Judge denies NAACP's request for injunction against school board redistricting
BATON ROUGE, LA (NBC33) — The East Baton Rouge Parish School Board can go ahead and reduce its ranks.
"The problem with this plan was not just that it impacted African-Americans, it impacted the whole community," said Alfreda Tillman Bester, the attorney for the NAACP.
But Judge Kelley did not buy Tillman Bester's argument that the school board's redistricting vote was illegal. Part of her case was the claim that one of the redistricting plans considered at that board meeting, which was not approved, was not advertised correctly. She also argued that there was not a resolution to make the vote official.
"We had affidavits from five of the East Baton Rouge Parish School Board members, who certified, swore, that there was no resolution done," she stated. "And we just, I guess I didn't make it clear enough to the court."
"We do not always read every resolution," board member Connie Bernard explained. "Some things, we simply make a motion, and this was a motion to adopt the plan, and that is, in effect, a resolution. And this board would not ever do anything wrong."
"We thought we were following all the laws as they should be followed, and I believe that's what we did," added fellow board member Barbara Freiberg.
The most contentious piece of Friday's hearing was about whether board member Craig Freeman's vote should have counted. Freeman, who has announced that he will not run for re-election, is moving out of state. Dr. Kenyetta Nelson Smith, another board member, testified against him to say his seat should have been vacated and his vote struck down.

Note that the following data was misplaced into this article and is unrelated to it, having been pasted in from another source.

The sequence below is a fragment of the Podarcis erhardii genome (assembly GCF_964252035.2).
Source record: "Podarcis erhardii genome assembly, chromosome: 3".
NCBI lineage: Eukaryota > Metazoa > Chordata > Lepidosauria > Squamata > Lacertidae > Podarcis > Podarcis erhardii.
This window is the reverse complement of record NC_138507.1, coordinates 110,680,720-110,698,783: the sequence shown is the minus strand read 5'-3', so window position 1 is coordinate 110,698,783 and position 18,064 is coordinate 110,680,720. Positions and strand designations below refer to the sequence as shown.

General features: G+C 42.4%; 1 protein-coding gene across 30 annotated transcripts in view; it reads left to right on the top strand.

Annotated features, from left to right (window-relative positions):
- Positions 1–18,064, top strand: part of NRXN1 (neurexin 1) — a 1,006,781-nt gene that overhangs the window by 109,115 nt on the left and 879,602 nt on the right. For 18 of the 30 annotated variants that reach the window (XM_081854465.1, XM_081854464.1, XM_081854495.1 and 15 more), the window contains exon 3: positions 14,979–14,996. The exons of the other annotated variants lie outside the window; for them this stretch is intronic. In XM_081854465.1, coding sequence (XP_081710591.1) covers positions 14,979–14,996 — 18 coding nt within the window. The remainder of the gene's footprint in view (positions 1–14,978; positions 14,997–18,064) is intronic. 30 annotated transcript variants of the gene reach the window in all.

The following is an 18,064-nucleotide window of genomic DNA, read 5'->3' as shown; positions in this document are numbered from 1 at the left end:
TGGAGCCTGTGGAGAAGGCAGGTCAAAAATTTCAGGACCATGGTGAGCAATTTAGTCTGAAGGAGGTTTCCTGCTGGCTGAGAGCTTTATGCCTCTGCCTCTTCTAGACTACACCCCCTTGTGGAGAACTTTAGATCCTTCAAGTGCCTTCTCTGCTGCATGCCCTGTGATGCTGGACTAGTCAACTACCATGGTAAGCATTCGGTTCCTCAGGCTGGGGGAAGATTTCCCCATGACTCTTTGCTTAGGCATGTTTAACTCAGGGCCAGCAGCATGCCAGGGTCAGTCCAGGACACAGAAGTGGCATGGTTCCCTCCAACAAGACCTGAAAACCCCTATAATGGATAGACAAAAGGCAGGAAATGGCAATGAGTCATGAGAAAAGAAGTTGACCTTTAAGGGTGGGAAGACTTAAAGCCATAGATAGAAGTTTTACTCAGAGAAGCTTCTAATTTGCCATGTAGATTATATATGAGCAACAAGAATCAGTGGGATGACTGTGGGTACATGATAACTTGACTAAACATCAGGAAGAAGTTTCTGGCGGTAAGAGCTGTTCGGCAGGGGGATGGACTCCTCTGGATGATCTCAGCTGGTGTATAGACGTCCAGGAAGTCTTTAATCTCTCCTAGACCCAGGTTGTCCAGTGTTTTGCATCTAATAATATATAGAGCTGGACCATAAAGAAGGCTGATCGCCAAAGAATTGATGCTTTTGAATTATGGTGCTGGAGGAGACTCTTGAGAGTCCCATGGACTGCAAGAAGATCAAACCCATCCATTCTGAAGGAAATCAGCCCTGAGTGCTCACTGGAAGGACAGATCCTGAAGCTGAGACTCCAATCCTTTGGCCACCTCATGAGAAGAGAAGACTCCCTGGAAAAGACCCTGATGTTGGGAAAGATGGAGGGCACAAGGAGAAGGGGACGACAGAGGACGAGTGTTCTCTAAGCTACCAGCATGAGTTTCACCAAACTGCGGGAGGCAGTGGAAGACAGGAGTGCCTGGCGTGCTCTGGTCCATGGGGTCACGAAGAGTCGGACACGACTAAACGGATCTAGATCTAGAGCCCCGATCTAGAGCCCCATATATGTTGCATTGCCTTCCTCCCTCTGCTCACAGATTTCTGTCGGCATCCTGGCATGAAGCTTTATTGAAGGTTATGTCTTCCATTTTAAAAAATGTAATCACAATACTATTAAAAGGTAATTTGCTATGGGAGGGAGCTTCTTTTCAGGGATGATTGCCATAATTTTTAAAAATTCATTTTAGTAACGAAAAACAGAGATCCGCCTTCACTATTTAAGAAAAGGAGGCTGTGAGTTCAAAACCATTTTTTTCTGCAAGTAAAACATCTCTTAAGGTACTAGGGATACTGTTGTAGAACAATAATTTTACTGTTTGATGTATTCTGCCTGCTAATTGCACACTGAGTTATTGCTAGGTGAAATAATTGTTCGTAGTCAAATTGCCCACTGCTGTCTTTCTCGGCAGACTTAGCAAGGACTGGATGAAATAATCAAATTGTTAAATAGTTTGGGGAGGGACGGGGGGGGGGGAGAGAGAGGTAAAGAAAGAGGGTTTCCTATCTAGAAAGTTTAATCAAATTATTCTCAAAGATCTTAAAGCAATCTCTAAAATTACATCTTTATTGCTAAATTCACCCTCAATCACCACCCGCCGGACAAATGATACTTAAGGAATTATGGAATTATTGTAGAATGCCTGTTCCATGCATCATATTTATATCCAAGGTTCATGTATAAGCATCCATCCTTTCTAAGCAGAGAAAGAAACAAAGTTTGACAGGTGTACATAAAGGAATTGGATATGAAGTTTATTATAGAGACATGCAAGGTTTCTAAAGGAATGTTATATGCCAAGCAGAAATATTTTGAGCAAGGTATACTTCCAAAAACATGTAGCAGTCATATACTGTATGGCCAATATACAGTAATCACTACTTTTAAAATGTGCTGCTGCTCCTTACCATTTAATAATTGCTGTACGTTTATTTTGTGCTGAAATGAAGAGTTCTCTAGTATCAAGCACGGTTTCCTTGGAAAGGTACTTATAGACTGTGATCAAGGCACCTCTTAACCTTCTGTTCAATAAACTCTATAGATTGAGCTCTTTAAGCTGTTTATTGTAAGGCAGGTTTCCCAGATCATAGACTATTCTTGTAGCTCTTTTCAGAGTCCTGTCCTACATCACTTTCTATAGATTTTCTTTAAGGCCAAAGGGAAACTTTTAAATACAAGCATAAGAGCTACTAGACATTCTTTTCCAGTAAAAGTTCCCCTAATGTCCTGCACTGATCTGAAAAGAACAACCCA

"It's disappointing," having members testify against each other, Freiberg said, "and it's, yeah, it's tough."
"I will teach at Oklahoma State," said Freeman, whose first day of classes there will be Monday. "You know, there's definitely a transition, but I'm committed to the people of District 6, and I want to make sure that they get the representation that they elected."
Freeman testified that he and his family live in Baton Rouge.
The lawsuit and the testimony between Freeman and Nelson Smith showed the deep divide between board members.
"It can be tense at times," Freeman acknowledged. "I think we all want to make sure that kids get the best. We've got different ideas about how to get there. But at the end of the day, kids had a great first week; scores are up; F schools are down; and so those are the kinds of things we care about the most, and we'll get past these little squabbles."
Tillman Bester said she plans to confer with the leadership of the NAACP and they will decide next week whether to pursue other means of recourse.
Candidates can qualify to run for the nine seats on the board starting Wednesday.